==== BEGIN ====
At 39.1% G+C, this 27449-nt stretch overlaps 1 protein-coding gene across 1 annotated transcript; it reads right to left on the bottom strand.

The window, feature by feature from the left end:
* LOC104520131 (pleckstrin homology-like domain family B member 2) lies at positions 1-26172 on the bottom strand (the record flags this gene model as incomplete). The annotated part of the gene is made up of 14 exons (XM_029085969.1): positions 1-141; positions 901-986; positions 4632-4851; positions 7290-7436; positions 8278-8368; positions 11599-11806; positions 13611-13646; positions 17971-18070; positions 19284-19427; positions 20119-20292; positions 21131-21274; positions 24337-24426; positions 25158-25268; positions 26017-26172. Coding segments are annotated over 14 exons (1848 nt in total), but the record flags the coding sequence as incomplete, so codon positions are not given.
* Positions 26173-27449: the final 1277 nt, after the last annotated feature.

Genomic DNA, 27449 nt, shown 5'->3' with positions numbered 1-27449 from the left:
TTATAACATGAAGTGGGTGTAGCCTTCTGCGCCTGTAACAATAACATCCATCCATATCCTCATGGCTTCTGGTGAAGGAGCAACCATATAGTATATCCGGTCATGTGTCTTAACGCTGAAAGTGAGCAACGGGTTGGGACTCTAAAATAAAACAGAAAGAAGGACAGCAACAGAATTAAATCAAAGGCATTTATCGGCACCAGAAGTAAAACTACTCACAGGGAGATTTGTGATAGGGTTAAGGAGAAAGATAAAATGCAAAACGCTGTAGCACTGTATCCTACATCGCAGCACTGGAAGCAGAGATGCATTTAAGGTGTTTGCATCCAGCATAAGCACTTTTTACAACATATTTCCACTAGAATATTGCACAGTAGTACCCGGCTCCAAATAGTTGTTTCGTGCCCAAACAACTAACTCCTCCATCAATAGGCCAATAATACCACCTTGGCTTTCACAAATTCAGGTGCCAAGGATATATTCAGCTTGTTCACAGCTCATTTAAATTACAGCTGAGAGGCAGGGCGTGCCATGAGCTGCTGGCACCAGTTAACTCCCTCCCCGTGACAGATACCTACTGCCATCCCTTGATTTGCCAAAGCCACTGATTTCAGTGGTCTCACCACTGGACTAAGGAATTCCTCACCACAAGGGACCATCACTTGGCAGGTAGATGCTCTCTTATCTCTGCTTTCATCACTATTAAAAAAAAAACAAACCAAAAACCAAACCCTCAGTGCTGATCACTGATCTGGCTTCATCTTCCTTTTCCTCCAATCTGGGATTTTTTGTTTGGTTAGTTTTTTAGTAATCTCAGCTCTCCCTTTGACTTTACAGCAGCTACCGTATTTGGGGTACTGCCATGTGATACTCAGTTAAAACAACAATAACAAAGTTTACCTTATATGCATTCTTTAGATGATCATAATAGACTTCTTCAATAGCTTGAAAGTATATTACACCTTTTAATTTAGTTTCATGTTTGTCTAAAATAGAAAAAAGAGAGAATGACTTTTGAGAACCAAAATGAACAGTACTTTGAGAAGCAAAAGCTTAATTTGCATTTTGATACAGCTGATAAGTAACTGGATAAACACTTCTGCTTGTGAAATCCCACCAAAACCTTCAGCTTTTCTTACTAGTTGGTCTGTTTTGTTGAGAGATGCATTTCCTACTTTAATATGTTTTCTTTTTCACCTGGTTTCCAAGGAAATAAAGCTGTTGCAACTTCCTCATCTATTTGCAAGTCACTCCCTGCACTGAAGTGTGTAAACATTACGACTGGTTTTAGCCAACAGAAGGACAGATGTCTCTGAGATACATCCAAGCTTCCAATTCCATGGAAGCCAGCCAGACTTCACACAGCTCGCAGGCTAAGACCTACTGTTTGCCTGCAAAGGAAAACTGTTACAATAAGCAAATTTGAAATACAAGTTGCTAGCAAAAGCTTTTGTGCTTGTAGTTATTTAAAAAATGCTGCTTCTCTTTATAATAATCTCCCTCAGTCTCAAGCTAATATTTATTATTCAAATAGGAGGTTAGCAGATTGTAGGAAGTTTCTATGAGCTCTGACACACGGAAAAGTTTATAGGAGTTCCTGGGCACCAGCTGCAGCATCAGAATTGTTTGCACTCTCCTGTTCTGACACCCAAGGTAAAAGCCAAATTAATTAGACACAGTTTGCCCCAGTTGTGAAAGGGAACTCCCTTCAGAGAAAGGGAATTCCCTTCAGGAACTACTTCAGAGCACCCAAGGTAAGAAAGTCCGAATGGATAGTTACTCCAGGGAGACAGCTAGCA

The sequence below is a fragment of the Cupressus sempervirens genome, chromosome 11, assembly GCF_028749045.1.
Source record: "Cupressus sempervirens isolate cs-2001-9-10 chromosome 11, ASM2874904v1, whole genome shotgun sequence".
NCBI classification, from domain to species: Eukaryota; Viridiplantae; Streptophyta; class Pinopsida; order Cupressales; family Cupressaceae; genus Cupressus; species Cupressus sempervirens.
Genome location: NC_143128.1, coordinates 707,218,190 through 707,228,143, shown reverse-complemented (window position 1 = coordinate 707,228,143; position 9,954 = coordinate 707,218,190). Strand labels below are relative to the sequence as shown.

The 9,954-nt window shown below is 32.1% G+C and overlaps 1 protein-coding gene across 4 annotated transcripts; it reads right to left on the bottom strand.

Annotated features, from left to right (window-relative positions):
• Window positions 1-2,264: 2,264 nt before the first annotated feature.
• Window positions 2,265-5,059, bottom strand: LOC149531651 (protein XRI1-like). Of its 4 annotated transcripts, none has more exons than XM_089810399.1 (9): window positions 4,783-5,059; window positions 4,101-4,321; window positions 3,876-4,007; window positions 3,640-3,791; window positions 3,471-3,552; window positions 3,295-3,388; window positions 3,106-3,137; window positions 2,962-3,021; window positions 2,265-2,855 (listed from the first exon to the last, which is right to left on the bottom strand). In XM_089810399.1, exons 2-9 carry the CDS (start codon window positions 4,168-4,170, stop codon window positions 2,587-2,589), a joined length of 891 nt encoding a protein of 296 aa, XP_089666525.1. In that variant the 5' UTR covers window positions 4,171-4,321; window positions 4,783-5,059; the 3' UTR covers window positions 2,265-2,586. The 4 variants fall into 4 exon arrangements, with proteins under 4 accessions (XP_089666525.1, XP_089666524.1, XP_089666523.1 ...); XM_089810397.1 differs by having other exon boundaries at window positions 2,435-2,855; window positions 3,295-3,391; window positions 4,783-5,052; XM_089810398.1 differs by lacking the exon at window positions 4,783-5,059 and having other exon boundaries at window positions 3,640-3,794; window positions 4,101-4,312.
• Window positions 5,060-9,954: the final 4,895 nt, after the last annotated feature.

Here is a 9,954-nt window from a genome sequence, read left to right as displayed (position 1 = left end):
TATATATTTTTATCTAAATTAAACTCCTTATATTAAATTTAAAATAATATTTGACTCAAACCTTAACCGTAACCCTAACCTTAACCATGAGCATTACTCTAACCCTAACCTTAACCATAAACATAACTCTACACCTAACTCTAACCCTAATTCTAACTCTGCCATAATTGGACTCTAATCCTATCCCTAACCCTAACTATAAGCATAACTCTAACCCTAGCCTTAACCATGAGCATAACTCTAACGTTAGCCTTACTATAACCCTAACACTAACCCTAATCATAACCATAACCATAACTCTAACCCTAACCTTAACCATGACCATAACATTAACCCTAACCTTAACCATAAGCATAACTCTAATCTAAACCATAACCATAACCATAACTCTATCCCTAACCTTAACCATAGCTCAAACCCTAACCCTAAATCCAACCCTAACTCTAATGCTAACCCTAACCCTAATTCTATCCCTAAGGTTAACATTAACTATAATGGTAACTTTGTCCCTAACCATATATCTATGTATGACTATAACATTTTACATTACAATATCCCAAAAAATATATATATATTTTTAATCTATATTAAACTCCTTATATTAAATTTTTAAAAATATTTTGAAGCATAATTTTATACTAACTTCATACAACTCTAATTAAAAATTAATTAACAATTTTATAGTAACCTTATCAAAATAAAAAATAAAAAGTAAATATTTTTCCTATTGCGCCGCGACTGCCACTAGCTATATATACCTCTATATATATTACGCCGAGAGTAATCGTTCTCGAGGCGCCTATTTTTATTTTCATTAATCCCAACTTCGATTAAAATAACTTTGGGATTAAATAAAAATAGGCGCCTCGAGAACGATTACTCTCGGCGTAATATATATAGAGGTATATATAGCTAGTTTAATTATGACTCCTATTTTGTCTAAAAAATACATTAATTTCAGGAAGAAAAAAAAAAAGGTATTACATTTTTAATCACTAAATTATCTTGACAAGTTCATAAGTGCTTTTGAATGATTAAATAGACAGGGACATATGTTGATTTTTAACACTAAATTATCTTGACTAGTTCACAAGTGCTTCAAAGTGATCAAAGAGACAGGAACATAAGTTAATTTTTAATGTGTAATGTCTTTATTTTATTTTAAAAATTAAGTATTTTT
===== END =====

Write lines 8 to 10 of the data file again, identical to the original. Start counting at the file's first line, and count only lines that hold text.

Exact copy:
Source record: "Cupressus sempervirens isolate cs-2001-9-10 chromosome 11, ASM2874904v1, whole genome shotgun sequence".
NCBI classification, from domain to species: Eukaryota; Viridiplantae; Streptophyta; class Pinopsida; order Cupressales; family Cupressaceae; genus Cupressus; species Cupressus sempervirens.
Genome location: NC_143128.1, coordinates 707,218,190 through 707,228,143, shown reverse-complemented (window position 1 = coordinate 707,228,143; position 9,954 = coordinate 707,218,190). Strand labels below are relative to the sequence as shown.